• It has been around for a long time, so it has lots of courses, especially high school electives in the area of computers, technology, and career fields.
  • Students and parents can go back to content when they need to review or check something.
  • Students to choose 2 projects in each unit and skip the rest.


  • Heavy on the reading, though not difficult text.
  • The projects can feel like lots of little research papers and posters, but students are encouraged to reflect and apply to their own experiences.
  • The due dates are sometimes not accurate, so students are encouraged to use the percent progress to determine how much to do each day. As we discussed, this can be inaccurate.
  • Assignments vary in complexity, so it is not always possible to set a consistent daily goal. In other words, finishing 1 lesson per day could mean a short quiz or a long paper.

Florida Virtual


This program is mostly text-based, but it takes advantage of more interactive technology than Odysseyware, embedding Discovery videos, interactive review games and even some avatar clips and virtual labs. These core subject-area classes are very solid and great preparation for students planning to go on to future education after high school. The content relates to the real world, presenting real-world situations and asking questions that connect back to real events and situations as often as possible.

Course Outlines for FLVS



  • Rigorous
  • Does have ability to Highlight words to do text to speech
  • Some videos
  • Discussion based assessments
  • Compelling and varied
  • Students and parents can go back to content when they need to review or check something.
  • There are opportunities to work with the teacher and other students in the course, if the teacher has set up these assignments as an option.
  • Although the math is partially multiple choice, it has “real world” problems. The lessons present the material in a way that relates back to how math is used in the real world.
  • Students can see how much each assignment is worth so they can gauge how much time and effort to spend on each assignment. This is a great skill to learn.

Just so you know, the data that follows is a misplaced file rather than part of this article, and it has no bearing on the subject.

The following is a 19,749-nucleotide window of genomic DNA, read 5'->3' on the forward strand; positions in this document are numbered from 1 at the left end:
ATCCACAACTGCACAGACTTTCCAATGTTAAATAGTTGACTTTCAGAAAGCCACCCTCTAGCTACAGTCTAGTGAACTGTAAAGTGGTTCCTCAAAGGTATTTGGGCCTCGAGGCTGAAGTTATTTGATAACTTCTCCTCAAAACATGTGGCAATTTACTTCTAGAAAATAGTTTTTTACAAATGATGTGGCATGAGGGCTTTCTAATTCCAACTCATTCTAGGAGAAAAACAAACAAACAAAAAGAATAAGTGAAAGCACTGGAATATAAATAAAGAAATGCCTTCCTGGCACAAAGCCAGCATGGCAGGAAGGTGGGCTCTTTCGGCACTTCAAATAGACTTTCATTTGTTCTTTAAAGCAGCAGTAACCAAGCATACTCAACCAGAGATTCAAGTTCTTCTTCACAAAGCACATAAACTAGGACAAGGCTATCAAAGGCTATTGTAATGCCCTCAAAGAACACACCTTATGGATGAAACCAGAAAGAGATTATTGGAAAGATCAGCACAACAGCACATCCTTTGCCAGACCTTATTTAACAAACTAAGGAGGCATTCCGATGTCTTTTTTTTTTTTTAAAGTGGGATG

• Requires strong reading and writing skills.
  • Assignments vary in complexity, so it is not always possible to set a consistent daily goal. In other words, finishing 1 lesson per day could mean a short quiz or a long paper.


Video Sneak Peak N/A


Learn More:

Would you like to briefly demo this program?

Link:  FLVS


Pass- baker2015


**Florida Virtual Course Tours



The lessons are in video-form, followed by a set of (usually) multiple-choice questions. In each lesson, students must answer 3-5 questions correctly in order to move to the next lesson. After about 10 lessons, there is a review where student has access to the videos in the lesson to prepare for the unit exam. If the student passes the exam, they progress. If they do not, the program resets them to the beginning of the unit to try again. 

Course Outlines for Acellus


  • Predictable and easy to follow.
  • Easy to calculate how much to do each day.
  • Good for students who learn best by listening.
  • Students can work fast if they pay attention to the lessons.
  • Is easy to catch up if students add late (the workload is easy).


  • Can be monotonous.
  • If a student is not understanding a concept, they can get set back a lot and end up frustrated.
  • It is a bit of a “Reader’s Digest” version of the curriculum, lightly covering the most important concepts. Students learn at the recognition level vs. higher order thinking. In other words, there is limited analysis, reflection or critical thinking built into Acellus.
  • Students must do assignments in 2 programs to receive full credit for the course: Acellus for lessons and tests; Canvas for written assignments and projects. There is no analysis or writing in Acellus, so students do extra projects in the associated Canvas classrooms that have been created by the teacher in order to flesh out these areas – deeper thinking, and more writing.
  • Students can’t go back and see previous questions or videos except in Review lessons before tests.
  • Parents cannot see what the student worked on. Teachers can see records of time worked, lessons completed, answers and scores for lessons and the whole course. The student (and parent) can only see how many lessons have been completed and what the next lesson is.  Parents cannot go back to see a previous lesson.
  • The videos sometimes start out short and may get longer throughout the course, so students might under-estimate how long it will take to finish their work.

Sneak Peek Demo N/A

Would you like to briefly demo this program?

Link: Acellus

Username: 541-524-4255

Password: uzspg2